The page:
We are back once more in the old home and glad of the spell although billeting is pretty good if you strike a decent place, but here in the trenches things are pretty quite – nothing doing at all with the exception of an occasional shell or two, which sometimes has a tendency to make one's little heart palpitate, for I'd rather Abdul's 8.2 than Fritz's 4.7 – they are some shell.
We came in on Thursday night, passing along a sap about one mile in length, and it's a work of art to walk along without getting a bath for it's full of water and you walk along a wooden pier affair fifteen inches wide, somewhat rickety and terribly slippery. In some places it is six inches under water and if you step over the edge or slip, you are a lucky man if you only go down to you r waist. Oh Blimey, we thought, fancy having to fetch a man along this on a stretcher, around all the bends, but as things seemed pretty quiet, we thought casualties would be fairly scarce unless they shelled us. But alas, the last two nights I've spent in trying to get chaps down to the dressing station which is well over a mile back.
On Friday night, just on 12, we got the call. It was pouring rain and the thermometer had got jammed down in the bulb somewhere. Anyhow, after a nightmare of a time, we arrived back at 3.30, and if it wasn't for a Red Cross trolley affair that cuts off half a mile we wouldn't be back yet. I don't know how many times we fell off the track and nearly killed the chap but it was the toughest job I've ever tackled in my life. It was not so bad last night as the moon was bright and the boards were fairly dry. I hope they keep their heads down tonight. The trenches are not all but breast works. There are only two of them, the Fire trench and Supports. Our dugout, which is a box measuring six feet long, three feet high and four feet wide is just at the side of the fire step and houses two of us – not much room to walk about in – but it is fairly warm at nights. It has rained almost incessantly since our arrival and on two occasions has tried to snow – the whole place being one vast bog, but nearly every man has had a huge pair of sea boots issued to him so I have been able to keep fairly dry.
My word, it's great fun being a soldier. We only stop in for a week and then go into reserve again and so on.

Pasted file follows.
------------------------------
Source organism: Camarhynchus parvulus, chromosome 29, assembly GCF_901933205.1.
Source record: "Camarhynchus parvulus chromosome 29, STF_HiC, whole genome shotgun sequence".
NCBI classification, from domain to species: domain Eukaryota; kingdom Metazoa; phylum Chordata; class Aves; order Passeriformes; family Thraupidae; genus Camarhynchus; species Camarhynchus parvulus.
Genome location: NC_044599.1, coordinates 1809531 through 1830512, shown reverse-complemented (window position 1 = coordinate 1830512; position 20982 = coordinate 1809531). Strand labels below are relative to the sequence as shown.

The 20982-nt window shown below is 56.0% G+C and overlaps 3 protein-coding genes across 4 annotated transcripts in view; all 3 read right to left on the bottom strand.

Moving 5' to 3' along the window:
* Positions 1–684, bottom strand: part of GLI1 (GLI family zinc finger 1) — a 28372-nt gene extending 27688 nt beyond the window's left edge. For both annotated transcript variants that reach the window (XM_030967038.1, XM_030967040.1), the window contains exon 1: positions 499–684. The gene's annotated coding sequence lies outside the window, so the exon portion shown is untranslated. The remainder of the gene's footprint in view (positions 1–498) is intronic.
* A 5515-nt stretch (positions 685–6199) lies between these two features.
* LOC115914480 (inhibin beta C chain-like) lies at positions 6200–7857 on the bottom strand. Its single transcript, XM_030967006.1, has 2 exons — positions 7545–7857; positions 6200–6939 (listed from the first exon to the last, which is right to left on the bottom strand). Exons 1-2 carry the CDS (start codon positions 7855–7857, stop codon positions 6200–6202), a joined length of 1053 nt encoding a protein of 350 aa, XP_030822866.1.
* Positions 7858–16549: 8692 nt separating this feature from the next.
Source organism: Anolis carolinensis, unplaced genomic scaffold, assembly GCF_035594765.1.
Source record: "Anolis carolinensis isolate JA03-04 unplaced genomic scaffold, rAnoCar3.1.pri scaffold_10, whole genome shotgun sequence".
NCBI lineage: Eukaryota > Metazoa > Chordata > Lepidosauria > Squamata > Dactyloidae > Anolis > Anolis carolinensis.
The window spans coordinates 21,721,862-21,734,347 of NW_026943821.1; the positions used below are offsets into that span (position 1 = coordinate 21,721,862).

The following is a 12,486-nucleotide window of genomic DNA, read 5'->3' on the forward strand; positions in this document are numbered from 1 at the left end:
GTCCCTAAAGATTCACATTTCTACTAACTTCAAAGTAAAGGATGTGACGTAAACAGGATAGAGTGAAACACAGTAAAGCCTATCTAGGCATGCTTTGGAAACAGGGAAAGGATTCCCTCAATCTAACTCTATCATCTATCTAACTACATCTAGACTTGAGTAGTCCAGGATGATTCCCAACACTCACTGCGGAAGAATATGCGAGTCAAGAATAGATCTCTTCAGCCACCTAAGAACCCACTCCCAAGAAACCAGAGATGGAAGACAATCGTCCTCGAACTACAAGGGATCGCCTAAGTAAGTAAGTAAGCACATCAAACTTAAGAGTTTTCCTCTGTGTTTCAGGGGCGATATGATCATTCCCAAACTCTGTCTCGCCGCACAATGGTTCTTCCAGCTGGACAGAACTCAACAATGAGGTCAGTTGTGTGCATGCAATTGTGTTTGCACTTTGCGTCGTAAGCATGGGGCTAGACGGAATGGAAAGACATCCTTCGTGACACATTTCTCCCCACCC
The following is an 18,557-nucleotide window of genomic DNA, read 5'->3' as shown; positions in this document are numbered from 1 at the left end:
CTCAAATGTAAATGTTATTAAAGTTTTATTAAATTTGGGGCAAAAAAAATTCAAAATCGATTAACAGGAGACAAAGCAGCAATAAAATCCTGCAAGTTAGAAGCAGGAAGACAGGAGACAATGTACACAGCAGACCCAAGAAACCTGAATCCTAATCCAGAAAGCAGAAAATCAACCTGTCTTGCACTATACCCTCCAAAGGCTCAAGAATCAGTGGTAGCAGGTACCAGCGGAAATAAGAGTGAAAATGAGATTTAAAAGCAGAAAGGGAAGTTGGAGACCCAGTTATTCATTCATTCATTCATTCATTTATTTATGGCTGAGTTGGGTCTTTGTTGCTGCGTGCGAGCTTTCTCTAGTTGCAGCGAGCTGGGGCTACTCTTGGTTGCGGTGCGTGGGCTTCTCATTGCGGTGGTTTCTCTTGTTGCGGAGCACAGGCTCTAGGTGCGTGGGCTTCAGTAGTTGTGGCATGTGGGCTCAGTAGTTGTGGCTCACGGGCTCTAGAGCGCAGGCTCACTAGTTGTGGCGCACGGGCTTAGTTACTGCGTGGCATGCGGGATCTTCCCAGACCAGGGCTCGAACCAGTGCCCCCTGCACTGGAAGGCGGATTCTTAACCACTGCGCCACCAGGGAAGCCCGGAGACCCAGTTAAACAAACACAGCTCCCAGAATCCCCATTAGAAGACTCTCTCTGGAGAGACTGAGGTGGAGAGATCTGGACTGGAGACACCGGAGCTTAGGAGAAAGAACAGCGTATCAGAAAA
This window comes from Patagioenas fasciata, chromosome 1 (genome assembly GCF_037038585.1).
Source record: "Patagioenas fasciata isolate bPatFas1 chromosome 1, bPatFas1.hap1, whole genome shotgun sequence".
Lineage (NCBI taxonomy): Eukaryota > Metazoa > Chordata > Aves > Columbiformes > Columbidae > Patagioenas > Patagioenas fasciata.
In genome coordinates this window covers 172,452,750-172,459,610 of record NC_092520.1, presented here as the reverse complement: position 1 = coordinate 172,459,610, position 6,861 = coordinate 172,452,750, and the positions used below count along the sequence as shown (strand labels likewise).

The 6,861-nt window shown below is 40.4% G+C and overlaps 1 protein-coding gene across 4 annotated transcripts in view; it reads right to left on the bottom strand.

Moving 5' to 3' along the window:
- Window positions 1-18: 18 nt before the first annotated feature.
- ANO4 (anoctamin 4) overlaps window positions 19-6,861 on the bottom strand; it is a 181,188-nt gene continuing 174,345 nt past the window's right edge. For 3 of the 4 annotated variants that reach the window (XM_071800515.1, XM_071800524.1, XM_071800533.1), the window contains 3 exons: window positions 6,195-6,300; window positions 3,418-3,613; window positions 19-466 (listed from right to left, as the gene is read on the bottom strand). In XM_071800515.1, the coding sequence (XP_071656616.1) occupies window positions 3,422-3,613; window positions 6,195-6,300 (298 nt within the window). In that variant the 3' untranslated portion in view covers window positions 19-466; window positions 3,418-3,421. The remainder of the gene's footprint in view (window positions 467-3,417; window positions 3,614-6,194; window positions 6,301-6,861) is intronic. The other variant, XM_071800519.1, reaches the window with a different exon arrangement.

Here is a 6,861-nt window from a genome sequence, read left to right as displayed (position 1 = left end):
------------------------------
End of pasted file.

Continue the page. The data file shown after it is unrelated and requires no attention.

I won't growl. I think will will be relieving the Canadians at La Basse soon and then working in conjunction with them. At present we are at Fleur Baix, just at the side of Armentieres. I think I told you in my last that only 10%, or so of the people had fled, but on more minute inspection, I find that fully 50% of them have gone. There are field half ploughed, the plough left deserted and all sorts of farm implements left out to rust.
The Germans set fire to two more houses last night. It seems they like that sort of thing.
The other stretcher bearer in the dug out with me is a teacher from a R.C. School in Malvern, a bonza chap, came with the third reinforcements and we get on first class. I could not help laughing at his expense one day at our last billet. A little French chap came round selling cakes and so Hugh (Massie) began talking to him in French – he's not bad on the lingo – but after a short time he got into difficulties and could not make the nipper understand and at last he turned to Hugh and said “Can't you talk English?” The youngster had been taught by the Canadians and could speak splendid English. I've got no idea of the language but know enough to get a feed whenever I go into an Estaminet.
I often wish that you could see us, the way we get about in our shrapnel proof helmets and high sea boots, and I'm sure you would like to see the way we “Pig it” in our dog kennel. We can't dig dugouts on account of the water. As it is, there are dozens of pumps going everywhere to try and keep us from drowning and then they only barely succeed.
I wish they had not confiscated my camera as I could get some great snaps. It is about time I rang off, so I'll say goodbye, with Love.